11 Steps to Plant a Tree
Written by Keith Babberney | Forester | City of Austin
Illustrations by Laura Jackson
1. Choose the Right Tree for the Right Place.
Plant a tree in a place where it has room to grow to maturity . Consider the distance it will be from other trees, built structures, and sidewalks. Always consider the mature size of the tree and follow the guidelines above when there are above or below ground utility lines.
Austin soil tends to be very alkaline, so many species cannot grow well here. Most maples, pines, and dogwoods are poor choices. Choose from our recommended species for Central Texas (link to Grow Green plant database?).
2. Plant at the right time in Austin
In Central Texas, the best time to plant trees is during the fall. We often refer to October through March as Austin's tree planting season. Our winters are mild enough that freezing won’t be an issue as the tree begins sending roots out into its new home. By the time it gets hot and dry again, the tree is better prepared for the harsh conditions.
3. Buy a high quality tree.
Visit a local nursery that has trees that are well adapted for our climate. Examine the roots, branching structure and trunk:
Pull the tree from the container to examine the roots. It is normal to find a mat of fine roots circling the edge of the ball. A tree that has been in the container too long will become root bound having large circling roots around the ball. Choose a tree that has visible healthy roots that are no larger than ¼" in diameter.
Look for trees that have branches spaced vertically along the stem and also around the tree. Branches that are attached at wide angles are stronger than branches that are with tight, narrow forks.
Look for wounds on the trunk. Injuries can lead to disease.
Don't forget to Call Dial Before You Dig
4. Time to Dig In!
The hole should only be dug as deep as the root ball. This might be shallower than it appears in the container. To find the proper depth, locate the root flare (the area where the trunk tapers out to meet the lateral roots). You may need to brush off excess soil from the top of the root ball to find the root flare.
If you dig the hole too deep, replace some soil and compact it at the bottom to reduce settling of the tree later. When in doubt, it is better to plant a little higher than the soil surface instead of deeper. Make the hole three times as wide as the container if you have enough space. Use the tip of the shovel to break up any compaction around the sides of the hole.
5. Prepare the root ball.
Remove the tree from the pot. You might need someone to help hold the container while you pull the tree out. Once it is out of the pot, you need to correct any circling roots at the outside of the ball. If you have one tree and lots of time, you can untangle the roots to spread them throughout the planting hole. Otherwise, it's recommended that you use a clean hand saw to remove the outer edge of the root ball all the way round. This will prepare the roots to grow straight into the native soil.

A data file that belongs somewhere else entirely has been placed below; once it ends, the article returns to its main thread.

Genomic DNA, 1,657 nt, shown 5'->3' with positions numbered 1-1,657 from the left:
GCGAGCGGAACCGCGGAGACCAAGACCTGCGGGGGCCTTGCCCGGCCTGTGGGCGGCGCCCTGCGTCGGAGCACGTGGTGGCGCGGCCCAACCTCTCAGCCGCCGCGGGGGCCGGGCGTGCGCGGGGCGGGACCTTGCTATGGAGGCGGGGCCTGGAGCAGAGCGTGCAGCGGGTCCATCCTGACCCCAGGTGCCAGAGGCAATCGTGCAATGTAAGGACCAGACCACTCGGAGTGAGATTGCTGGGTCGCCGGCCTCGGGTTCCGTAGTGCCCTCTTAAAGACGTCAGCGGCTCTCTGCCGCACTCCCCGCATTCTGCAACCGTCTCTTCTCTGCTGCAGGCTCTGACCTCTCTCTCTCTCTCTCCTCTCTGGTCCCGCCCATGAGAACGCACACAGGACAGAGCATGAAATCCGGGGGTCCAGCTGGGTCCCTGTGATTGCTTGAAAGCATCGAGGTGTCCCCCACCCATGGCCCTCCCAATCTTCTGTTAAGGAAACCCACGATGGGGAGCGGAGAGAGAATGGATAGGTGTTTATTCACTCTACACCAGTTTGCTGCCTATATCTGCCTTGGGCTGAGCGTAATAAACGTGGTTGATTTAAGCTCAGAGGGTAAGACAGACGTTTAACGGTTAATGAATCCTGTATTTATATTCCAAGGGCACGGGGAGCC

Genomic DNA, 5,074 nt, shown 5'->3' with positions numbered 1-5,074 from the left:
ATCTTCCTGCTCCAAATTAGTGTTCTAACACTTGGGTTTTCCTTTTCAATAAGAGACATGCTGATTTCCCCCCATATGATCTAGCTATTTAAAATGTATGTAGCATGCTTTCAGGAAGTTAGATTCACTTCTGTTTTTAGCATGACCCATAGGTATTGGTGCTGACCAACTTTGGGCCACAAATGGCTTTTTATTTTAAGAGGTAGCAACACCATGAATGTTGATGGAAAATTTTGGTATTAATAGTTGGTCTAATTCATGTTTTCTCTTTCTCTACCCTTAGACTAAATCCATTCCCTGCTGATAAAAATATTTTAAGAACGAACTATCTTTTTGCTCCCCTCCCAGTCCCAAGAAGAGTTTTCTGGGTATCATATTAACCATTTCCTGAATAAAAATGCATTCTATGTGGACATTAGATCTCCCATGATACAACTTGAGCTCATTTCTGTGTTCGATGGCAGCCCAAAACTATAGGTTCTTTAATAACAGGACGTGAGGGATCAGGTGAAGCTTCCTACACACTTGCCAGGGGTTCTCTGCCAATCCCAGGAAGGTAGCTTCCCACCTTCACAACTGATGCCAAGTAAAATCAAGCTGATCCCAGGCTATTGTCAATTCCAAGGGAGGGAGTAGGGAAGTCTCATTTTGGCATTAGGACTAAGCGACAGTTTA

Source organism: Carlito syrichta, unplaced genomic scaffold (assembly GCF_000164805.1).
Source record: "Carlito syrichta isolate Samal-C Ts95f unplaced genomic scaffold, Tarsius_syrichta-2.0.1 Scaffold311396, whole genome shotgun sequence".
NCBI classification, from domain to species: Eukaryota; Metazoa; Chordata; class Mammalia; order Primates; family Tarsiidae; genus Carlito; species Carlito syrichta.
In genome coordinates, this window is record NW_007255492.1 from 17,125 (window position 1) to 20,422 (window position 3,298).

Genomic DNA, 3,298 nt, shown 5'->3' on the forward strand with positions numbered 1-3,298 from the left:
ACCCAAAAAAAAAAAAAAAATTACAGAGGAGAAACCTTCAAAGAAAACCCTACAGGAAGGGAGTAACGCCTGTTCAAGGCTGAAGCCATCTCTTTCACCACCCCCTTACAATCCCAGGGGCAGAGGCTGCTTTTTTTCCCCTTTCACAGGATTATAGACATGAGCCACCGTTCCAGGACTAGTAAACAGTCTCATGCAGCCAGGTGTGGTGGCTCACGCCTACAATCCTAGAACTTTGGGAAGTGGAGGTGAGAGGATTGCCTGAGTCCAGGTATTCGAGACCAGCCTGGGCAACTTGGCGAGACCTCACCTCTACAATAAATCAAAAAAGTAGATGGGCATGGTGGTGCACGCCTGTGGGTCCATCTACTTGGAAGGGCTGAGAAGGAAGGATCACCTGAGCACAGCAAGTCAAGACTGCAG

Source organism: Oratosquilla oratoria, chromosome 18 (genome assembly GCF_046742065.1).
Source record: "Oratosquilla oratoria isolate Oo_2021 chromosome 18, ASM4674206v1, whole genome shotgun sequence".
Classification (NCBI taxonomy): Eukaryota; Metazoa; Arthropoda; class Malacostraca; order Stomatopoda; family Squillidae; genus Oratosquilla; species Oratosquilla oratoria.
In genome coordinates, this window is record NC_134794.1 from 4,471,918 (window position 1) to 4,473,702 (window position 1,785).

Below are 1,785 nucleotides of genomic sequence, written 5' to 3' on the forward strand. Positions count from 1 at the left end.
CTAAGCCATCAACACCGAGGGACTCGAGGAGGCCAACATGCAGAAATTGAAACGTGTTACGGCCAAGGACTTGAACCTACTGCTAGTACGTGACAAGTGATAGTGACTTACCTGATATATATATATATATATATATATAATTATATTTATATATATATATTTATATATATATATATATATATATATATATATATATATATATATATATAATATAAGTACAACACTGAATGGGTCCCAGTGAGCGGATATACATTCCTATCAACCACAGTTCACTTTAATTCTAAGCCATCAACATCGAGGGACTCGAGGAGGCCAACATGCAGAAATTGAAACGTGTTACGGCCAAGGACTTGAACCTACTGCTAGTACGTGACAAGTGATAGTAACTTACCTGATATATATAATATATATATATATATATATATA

Avoid moving the tree by the stem as much as possible. Hold it by the root ball or the very base of the stem.
6. Place the tree.
Once you teased out the roots, create a small mound in the hole to stand the trunk on and spread the roots outward along the mound. If you shaved off the root ball, center it in the hole.
Step back and look from all sides to make sure it is straight. If your tree was dug in a field, the nursery might have marked the stem on the side that faced north. It is best to keep this same orientation. If you don’t have a mark, turn it so it looks good to you.
7. Fill up the hole.
Replace the soil you dug out of the hole a little at a time, alternating with water to help fill in any air pockets. Don’t pack the soil down. Let it settle with the water. Do not add any compost or fertilizer to the hole. Use only what you dug out. If there are large chunks of soil, it’s best to keep them intact.
By now, the hole should be full of both water and soil. If there is still dry soil, water one more time to thoroughly soak the planting hole.
After the water soaks in a bit, add a layer of mulch around the tree three to four inches deep. [insert link to mulching] Make sure the base of the stem is not covered. The more soil you cover in mulch, the better the tree’s chance to survive the transplant.
Now is also a good time to plan for future watering. You might want to spread a soaker hose around the root zone before you put down the mulch on top. [insert link to watering] [insert link to free mulch info]
10. Stake only if necessary
Stakes can interfere with a tree’s development, so avoid them if you can. If a tree is very top-heavy or has a weak stem, stakes should be installed loosely to permit tree movement, then removed after 1-2 years. If possible, choose a different tree, instead.
11. Follow-up care.
At first, your tree will need frequent watering to overcome the stress of planting. Check soil moisture daily and water the root ball whenever it seems dry more than a few inches deep.
After two months, the tree should be sending roots out into the native soil, so water a wider area. During dry weather, most new trees will need water at least once a week for the first two years. After that, you can begin to water only during severe droughts. Mature trees do fine with less frequent, deeper soakings. [insert link to watering]
*Instructions: Right click with your mouse to save the image to your computer and include in your neighborhood communications. Source the images as follows: Illustrations by Laura Jackson and provided courtesy of City of Austin.